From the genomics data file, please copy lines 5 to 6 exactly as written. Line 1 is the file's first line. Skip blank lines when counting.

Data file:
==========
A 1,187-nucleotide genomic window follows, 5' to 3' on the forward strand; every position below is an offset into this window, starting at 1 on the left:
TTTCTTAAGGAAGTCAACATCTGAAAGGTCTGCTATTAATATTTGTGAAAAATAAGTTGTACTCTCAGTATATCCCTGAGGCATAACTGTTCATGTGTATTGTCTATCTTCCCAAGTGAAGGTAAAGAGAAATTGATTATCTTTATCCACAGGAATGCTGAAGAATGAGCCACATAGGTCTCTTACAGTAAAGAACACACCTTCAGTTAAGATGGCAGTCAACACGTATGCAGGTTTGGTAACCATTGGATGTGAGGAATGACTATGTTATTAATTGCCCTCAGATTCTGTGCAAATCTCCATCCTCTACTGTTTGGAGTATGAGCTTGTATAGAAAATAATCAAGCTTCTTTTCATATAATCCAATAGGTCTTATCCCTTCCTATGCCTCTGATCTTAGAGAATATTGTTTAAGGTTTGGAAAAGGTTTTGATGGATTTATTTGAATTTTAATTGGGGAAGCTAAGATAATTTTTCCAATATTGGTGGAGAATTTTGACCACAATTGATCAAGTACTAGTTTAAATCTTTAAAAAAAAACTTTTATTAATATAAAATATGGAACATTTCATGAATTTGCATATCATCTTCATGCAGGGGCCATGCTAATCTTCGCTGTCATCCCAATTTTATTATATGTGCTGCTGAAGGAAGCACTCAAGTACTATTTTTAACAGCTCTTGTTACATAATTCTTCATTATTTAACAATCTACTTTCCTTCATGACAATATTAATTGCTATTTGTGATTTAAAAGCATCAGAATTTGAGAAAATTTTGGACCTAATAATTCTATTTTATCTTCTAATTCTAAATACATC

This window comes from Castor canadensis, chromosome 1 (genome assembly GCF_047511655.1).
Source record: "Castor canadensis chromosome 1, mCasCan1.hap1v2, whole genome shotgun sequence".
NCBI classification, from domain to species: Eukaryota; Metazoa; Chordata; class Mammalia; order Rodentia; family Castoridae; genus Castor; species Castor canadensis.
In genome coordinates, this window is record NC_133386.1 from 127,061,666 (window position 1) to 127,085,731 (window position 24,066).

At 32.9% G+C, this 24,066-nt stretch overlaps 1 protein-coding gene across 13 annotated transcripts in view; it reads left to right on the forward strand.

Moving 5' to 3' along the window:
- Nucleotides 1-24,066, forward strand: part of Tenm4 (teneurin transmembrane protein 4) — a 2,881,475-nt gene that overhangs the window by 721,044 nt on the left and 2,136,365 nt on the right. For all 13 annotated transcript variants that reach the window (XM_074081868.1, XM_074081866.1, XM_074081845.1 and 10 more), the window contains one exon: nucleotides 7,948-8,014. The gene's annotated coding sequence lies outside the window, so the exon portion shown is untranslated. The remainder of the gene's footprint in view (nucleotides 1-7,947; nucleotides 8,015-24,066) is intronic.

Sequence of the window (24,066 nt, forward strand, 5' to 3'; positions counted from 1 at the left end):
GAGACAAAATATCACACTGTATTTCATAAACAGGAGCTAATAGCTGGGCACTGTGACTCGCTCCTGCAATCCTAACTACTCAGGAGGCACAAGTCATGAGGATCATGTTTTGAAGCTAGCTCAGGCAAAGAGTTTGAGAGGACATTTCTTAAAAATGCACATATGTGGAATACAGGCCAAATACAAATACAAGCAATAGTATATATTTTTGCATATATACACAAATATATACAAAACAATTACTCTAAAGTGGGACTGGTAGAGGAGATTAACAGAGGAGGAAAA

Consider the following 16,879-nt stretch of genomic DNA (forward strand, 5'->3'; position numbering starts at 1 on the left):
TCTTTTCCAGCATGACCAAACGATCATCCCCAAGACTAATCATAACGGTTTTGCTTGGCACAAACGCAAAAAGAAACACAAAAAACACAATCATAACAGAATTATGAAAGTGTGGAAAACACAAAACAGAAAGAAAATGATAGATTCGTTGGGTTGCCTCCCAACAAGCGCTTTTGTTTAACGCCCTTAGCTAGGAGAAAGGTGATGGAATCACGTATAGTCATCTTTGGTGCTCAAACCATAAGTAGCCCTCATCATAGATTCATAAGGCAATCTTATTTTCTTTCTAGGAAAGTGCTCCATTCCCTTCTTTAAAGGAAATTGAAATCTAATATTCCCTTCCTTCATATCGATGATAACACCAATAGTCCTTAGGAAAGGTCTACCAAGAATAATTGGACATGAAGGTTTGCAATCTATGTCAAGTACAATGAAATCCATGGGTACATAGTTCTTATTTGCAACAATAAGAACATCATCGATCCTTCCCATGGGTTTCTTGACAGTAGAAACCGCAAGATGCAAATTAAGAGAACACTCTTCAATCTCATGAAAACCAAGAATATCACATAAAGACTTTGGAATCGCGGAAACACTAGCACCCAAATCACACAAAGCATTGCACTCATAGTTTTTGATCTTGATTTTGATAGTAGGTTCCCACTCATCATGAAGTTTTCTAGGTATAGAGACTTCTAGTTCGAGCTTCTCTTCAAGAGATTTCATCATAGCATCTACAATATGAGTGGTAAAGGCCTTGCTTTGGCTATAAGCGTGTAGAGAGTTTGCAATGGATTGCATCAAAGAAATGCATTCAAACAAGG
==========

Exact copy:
NCBI classification, from domain to species: Eukaryota; Metazoa; Chordata; class Mammalia; order Rodentia; family Castoridae; genus Castor; species Castor canadensis.
In genome coordinates, this window is record NC_133386.1 from 127,061,666 (window position 1) to 127,085,731 (window position 24,066).